MALDEF to Arizona: New 'Fix,' Amounts to Nothing More Than a Cynical Manipulation of the Legislative Process
SB 1070 remains unconstitutional despite recent amendments
May 4, 2010
LOS ANGELES, CA – MALDEF President and General Counsel Thomas A. Saenz today released his reaction to and interpretation of the amendments of Arizona SB 1070 signed by Governor Jan Brewer on April 30, as follows:
"All Arizonans should be concerned that Governor Brewer and the proponents of SB 1070 -- who worked for months on the bill and protested repeatedly over the past seven days that they consulted legal counsel to ensure that the law is constitutional -- had to amend the bill only one week after it was signed. This demonstrates how little confidence Arizona taxpayers should have in their elected leaders' assurances that this bill will survive the multiple and costly legal challenges that will ensue.
Unfortunately, beyond demonstrating a high degree of cynicism and undermining any confidence in the sponsors' legal analysis, the amendments do little to ameliorate SB 1070's fatal legal flaws.
First, the amendments do nothing to address Arizona's unconstitutional attempt to regulate immigration, which under our Constitution is an authority that rests exclusively with the federal government.
Second, the attempts to preclude racial profiling amount to nothing more than a statement that Arizona police officers should comply with the Constitution. This kind of hortatory recitation does nothing to prevent law enforcement reliance on equally illegitimate proxies for race and national origin --such as language, accent, appearance, or surname -- or to guide law enforcement in any way as to whether there are any legitimate and observable grounds for suspicion of undocumented status.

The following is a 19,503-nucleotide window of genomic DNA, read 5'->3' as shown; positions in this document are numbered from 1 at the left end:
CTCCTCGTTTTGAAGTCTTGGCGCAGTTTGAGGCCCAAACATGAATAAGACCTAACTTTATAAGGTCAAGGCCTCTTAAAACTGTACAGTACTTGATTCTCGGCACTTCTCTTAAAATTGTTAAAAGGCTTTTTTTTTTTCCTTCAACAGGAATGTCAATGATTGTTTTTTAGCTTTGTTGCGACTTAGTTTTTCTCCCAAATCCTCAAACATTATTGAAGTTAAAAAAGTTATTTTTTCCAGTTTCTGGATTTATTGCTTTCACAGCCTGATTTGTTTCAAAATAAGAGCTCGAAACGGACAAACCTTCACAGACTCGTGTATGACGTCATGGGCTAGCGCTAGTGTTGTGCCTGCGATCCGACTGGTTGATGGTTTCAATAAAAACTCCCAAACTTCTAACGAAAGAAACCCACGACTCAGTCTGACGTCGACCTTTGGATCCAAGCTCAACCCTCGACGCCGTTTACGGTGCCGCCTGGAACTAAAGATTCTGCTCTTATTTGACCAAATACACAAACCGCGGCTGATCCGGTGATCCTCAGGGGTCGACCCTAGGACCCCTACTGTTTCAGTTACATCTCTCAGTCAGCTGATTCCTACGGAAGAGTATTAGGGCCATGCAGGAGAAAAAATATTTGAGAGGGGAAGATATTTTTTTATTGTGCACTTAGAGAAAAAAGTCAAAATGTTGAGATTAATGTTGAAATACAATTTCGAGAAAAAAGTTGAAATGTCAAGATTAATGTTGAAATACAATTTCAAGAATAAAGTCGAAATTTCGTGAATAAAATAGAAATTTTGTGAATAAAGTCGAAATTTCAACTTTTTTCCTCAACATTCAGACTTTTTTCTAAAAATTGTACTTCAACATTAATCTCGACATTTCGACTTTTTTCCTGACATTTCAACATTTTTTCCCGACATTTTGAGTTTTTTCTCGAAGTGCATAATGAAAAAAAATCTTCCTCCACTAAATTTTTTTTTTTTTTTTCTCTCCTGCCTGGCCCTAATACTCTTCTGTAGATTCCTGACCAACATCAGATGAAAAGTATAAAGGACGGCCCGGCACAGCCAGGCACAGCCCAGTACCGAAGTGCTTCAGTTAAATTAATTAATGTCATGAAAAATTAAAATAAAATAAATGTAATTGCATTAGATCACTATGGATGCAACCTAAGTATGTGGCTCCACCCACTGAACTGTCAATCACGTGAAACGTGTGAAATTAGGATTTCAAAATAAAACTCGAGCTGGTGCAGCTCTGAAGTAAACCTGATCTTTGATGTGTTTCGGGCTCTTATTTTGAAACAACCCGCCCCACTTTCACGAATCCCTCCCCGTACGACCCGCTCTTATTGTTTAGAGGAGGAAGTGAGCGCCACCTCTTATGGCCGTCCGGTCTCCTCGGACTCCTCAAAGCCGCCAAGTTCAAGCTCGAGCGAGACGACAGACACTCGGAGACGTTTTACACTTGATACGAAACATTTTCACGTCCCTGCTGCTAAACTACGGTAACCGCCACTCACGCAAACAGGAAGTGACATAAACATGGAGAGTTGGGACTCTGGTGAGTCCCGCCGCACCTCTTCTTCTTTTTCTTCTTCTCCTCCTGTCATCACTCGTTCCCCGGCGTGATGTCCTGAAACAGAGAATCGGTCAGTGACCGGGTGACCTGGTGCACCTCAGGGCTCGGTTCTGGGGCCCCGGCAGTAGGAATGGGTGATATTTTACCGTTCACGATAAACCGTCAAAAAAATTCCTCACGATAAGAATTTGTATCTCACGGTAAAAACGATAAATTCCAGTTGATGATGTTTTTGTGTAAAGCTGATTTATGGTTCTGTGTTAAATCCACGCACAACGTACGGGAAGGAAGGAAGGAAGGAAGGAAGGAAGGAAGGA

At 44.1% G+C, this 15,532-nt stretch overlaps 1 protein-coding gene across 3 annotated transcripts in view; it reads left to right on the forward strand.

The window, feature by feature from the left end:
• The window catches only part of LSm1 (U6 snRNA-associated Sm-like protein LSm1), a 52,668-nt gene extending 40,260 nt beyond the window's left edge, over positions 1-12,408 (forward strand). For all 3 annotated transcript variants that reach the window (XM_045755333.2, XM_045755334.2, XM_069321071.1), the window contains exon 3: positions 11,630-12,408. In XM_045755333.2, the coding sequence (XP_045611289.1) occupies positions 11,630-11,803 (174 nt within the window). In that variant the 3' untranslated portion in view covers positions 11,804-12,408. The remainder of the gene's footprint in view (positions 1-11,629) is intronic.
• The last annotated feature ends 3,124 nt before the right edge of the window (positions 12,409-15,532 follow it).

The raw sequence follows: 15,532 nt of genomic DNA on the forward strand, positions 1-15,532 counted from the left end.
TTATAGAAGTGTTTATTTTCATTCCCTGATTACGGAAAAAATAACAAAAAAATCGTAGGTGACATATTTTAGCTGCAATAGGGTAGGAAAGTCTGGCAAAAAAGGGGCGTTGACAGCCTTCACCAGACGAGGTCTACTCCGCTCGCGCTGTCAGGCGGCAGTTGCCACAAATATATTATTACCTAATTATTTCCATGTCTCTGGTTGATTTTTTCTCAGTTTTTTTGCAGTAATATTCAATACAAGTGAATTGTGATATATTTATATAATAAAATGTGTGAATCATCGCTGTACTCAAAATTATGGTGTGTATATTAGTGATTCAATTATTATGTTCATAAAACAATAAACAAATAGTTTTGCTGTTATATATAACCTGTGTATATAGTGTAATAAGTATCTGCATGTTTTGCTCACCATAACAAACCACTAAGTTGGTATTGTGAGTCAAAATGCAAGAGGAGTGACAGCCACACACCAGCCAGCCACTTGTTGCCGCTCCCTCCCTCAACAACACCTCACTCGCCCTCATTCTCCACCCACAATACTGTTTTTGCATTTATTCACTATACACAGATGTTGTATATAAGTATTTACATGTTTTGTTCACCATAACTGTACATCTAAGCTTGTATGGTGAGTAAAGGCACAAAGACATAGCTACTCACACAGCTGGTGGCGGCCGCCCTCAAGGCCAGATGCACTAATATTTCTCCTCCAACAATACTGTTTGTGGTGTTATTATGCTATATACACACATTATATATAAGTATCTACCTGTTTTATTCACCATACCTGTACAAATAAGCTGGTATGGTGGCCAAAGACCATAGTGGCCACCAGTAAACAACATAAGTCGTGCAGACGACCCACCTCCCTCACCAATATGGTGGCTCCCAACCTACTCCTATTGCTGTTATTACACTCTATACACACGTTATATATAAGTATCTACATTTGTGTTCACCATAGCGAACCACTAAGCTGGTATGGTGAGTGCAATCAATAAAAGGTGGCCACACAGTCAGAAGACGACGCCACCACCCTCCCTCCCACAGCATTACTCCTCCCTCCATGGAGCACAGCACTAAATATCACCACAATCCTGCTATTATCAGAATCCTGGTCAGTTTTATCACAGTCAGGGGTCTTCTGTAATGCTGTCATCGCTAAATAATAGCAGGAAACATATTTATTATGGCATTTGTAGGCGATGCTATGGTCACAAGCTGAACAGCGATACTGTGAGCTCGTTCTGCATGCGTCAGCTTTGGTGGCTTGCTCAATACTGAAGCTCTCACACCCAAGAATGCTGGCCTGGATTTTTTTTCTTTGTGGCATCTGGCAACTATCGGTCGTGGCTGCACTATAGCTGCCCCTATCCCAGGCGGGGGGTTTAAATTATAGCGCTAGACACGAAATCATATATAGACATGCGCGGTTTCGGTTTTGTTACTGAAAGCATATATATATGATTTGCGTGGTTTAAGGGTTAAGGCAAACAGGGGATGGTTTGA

Finally, the amendments' purported limitation of officers' duty to determine whether they suspect someone of being undocumented is the most cynical and valueless change of the bunch. Anyone who is familiar with patterns of racial profiling in Arizona or anywhere else knows that pretextual stops can be disguised, after the fact, as resting on some minor violation to place a veneer of legitimacy over a detention and arrest. More important, because SB 1070 purports to create a new state crime for failure to carry proof of status, the law itself carries its own supposed 'justification,' before the fact or after the fact, for a police officer to question anyone about status. While there are serious questions about the constitutionality of such a new state criminal law, SB 1070 attempts to 'bootstrap' its own grounds for law enforcement to question anyone, including a victim or witness of a crime. Thus, because SB 1070's own language undercuts this new 'fix,' the amendment amounts to nothing more than a cynical manipulation of the legislative process."
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